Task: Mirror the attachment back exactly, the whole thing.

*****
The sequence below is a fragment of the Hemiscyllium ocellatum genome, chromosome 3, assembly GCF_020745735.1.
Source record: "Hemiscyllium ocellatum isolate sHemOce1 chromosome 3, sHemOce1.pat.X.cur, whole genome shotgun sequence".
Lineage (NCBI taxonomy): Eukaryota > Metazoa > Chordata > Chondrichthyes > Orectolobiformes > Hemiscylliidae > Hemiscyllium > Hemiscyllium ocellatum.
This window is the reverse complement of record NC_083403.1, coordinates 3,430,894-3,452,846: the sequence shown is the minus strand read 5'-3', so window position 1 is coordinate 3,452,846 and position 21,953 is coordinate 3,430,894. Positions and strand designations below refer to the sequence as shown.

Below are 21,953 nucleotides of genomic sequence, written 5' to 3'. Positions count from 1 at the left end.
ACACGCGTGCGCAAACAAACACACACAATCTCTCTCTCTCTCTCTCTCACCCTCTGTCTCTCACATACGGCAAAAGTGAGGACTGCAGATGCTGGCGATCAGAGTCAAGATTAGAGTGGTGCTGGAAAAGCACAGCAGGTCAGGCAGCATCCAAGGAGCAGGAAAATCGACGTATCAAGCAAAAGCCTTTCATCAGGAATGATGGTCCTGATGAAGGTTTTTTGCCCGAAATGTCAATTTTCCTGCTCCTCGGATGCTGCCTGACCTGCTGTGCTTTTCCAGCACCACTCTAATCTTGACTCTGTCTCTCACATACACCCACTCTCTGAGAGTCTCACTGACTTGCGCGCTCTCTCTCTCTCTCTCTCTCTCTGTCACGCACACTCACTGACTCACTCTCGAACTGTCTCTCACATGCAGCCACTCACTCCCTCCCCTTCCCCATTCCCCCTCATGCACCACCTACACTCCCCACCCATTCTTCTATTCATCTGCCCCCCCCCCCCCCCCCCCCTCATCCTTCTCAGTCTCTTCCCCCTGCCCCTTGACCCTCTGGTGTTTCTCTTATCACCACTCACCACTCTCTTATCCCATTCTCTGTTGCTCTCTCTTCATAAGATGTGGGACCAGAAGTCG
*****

The sequence below is a fragment of the Hemiscyllium ocellatum genome, chromosome 3, assembly GCF_020745735.1.
Source record: "Hemiscyllium ocellatum isolate sHemOce1 chromosome 3, sHemOce1.pat.X.cur, whole genome shotgun sequence".
Lineage (NCBI taxonomy): Eukaryota > Metazoa > Chordata > Chondrichthyes > Orectolobiformes > Hemiscylliidae > Hemiscyllium > Hemiscyllium ocellatum.
This window is the reverse complement of record NC_083403.1, coordinates 3,430,894-3,452,846: the sequence shown is the minus strand read 5'-3', so window position 1 is coordinate 3,452,846 and position 21,953 is coordinate 3,430,894. Positions and strand designations below refer to the sequence as shown.

Below are 21,953 nucleotides of genomic sequence, written 5' to 3'. Positions count from 1 at the left end.
ACACGCGTGCGCAAACAAACACACACAATCTCTCTCTCTCTCTCTCTCACCCTCTGTCTCTCACATACGGCAAAAGTGAGGACTGCAGATGCTGGCGATCAGAGTCAAGATTAGAGTGGTGCTGGAAAAGCACAGCAGGTCAGGCAGCATCCAAGGAGCAGGAAAATCGACGTATCAAGCAAAAGCCTTTCATCAGGAATGATGGTCCTGATGAAGGTTTTTTGCCCGAAATGTCAATTTTCCTGCTCCTCGGATGCTGCCTGACCTGCTGTGCTTTTCCAGCACCACTCTAATCTTGACTCTGTCTCTCACATACACCCACTCTCTGAGAGTCTCACTGACTTGCGCGCTCTCTCTCTCTCTCTCTCTCTCTGTCACGCACACTCACTGACTCACTCTCGAACTGTCTCTCACATGCAGCCACTCACTCCCTCCCCTTCCCCATTCCCCCTCATGCACCACCTACACTCCCCACCCATTCTTCTATTCATCTGCCCCCCCCCCCCCCCCCCCCTCATCCTTCTCAGTCTCTTCCCCCTGCCCCTTGACCCTCTGGTGTTTCTCTTATCACCACTCACCACTCTCTTATCCCATTCTCTGTTGCTCTCTCTTCATAAGATGTGGGACCAGAAGTCG